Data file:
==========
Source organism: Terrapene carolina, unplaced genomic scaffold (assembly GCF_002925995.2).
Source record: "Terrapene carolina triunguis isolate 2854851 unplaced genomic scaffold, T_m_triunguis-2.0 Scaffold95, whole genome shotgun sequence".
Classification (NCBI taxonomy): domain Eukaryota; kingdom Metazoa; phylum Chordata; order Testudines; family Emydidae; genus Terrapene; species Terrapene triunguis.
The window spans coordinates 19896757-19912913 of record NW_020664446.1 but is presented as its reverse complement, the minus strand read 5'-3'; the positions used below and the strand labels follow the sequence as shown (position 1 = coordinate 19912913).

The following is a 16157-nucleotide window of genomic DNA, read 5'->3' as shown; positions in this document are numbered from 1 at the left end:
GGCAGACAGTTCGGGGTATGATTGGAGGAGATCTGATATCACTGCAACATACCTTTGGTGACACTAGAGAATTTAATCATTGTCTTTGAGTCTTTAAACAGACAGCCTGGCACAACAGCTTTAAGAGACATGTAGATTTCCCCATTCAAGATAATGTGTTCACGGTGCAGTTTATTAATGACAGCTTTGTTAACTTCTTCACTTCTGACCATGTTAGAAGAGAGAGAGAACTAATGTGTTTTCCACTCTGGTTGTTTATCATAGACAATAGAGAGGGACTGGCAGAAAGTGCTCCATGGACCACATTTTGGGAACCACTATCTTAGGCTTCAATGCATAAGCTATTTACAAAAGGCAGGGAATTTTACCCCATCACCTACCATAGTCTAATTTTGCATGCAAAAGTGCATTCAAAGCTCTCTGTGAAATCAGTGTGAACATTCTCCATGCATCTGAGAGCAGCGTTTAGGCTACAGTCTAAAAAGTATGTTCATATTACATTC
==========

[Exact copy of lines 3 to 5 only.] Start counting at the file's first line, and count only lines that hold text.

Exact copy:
Classification (NCBI taxonomy): domain Eukaryota; kingdom Metazoa; phylum Chordata; order Testudines; family Emydidae; genus Terrapene; species Terrapene triunguis.
The window spans coordinates 19896757-19912913 of record NW_020664446.1 but is presented as its reverse complement, the minus strand read 5'-3'; the positions used below and the strand labels follow the sequence as shown (position 1 = coordinate 19912913).

The following is a 16157-nucleotide window of genomic DNA, read 5'->3' as shown; positions in this document are numbered from 1 at the left end: